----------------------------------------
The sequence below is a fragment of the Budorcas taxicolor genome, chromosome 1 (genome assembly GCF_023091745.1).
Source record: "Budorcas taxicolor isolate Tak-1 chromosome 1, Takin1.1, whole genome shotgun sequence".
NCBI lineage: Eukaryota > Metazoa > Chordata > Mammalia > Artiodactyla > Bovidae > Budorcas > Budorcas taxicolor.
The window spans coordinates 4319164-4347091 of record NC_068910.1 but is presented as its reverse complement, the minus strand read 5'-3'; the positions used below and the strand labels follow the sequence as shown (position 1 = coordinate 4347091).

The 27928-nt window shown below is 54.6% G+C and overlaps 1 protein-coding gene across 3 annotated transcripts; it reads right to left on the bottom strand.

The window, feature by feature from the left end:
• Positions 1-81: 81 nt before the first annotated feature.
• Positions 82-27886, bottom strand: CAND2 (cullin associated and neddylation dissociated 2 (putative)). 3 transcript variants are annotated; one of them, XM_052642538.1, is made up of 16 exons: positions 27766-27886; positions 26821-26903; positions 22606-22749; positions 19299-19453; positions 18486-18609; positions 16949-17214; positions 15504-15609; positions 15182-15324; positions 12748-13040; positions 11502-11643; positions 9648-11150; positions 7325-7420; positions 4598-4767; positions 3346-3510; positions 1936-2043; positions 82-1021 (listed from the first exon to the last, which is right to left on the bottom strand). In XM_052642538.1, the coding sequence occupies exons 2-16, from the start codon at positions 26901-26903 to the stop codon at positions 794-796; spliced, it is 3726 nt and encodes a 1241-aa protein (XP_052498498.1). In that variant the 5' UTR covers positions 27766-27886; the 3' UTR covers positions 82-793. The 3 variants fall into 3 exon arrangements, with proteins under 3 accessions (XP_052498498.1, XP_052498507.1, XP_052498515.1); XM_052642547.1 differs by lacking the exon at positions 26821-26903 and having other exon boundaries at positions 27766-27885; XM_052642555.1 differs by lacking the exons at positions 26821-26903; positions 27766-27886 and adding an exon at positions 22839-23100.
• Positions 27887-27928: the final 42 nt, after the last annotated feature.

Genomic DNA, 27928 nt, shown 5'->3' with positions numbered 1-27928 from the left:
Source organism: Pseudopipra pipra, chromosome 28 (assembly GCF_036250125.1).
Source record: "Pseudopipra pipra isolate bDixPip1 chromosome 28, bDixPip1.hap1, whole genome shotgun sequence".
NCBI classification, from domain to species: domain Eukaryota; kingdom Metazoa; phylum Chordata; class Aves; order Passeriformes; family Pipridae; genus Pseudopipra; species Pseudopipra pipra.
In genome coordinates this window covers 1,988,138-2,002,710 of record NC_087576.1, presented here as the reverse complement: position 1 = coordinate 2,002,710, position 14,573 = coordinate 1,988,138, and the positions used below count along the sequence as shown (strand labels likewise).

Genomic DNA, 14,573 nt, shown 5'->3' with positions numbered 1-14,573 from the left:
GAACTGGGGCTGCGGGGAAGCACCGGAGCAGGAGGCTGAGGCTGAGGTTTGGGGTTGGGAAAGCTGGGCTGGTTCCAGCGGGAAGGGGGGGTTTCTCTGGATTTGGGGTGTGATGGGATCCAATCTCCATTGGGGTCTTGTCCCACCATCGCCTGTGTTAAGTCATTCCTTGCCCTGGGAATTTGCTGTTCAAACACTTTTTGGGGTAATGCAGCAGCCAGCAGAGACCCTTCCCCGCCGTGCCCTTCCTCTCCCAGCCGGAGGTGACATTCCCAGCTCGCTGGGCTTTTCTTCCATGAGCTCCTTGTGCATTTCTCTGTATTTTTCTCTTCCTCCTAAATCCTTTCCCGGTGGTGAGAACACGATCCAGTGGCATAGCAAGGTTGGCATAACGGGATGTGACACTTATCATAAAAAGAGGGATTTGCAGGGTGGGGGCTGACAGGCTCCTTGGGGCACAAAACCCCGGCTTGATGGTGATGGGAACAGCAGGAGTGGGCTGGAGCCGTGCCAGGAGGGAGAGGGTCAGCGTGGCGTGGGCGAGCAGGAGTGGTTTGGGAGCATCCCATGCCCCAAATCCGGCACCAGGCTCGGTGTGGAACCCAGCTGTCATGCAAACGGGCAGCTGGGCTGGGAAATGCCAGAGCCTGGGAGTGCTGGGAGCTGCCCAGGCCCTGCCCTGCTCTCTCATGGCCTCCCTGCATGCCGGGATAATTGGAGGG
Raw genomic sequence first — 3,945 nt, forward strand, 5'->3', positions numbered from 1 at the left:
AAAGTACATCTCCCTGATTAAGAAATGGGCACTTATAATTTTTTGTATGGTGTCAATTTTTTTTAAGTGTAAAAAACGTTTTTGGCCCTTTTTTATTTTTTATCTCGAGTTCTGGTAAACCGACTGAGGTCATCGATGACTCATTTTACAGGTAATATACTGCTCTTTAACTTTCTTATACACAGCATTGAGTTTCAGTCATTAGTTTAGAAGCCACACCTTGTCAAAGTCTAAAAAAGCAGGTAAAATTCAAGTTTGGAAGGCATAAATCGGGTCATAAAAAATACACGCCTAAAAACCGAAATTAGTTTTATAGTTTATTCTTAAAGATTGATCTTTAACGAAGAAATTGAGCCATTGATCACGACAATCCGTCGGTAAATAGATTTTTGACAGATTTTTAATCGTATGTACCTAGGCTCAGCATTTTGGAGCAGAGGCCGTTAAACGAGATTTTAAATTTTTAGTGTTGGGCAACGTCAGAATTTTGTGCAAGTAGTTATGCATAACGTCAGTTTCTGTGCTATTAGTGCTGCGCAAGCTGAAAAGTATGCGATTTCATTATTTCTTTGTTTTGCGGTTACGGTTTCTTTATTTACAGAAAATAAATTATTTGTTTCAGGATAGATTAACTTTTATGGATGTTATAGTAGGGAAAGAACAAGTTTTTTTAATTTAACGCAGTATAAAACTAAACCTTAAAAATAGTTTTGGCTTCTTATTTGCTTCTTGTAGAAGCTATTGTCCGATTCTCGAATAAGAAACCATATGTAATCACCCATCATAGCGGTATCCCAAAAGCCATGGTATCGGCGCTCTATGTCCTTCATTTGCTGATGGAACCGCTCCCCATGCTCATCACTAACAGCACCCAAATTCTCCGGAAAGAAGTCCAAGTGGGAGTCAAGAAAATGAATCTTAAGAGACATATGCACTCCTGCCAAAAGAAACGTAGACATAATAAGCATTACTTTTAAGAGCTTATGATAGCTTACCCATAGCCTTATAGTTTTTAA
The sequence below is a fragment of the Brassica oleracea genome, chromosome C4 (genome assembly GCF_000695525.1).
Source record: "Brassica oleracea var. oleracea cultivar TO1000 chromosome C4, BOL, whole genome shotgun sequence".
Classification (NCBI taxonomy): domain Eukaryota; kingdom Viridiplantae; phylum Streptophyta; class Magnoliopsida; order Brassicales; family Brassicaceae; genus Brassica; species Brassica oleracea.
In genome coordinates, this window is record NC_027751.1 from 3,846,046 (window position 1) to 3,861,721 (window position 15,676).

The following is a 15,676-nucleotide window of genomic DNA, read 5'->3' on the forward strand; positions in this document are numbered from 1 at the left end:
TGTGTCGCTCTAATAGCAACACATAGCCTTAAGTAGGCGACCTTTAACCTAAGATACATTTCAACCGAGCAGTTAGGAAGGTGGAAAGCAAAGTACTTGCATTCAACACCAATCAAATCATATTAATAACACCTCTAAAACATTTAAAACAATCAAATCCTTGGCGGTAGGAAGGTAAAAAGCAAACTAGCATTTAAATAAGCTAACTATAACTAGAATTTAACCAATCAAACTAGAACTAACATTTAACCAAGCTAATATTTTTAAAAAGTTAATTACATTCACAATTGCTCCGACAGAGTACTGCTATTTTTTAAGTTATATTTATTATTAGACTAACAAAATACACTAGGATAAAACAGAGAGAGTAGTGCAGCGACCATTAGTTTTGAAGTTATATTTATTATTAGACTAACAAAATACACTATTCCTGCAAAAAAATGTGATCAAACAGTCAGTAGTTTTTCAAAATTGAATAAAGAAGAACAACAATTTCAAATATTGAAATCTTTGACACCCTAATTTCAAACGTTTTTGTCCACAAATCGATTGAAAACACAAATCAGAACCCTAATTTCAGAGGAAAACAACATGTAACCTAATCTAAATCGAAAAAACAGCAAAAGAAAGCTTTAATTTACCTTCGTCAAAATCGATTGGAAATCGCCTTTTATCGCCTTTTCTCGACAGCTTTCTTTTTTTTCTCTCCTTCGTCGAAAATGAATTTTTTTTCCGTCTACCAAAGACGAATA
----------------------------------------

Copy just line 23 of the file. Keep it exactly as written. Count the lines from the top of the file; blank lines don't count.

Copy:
The following is a 15,676-nucleotide window of genomic DNA, read 5'->3' on the forward strand; positions in this document are numbered from 1 at the left end: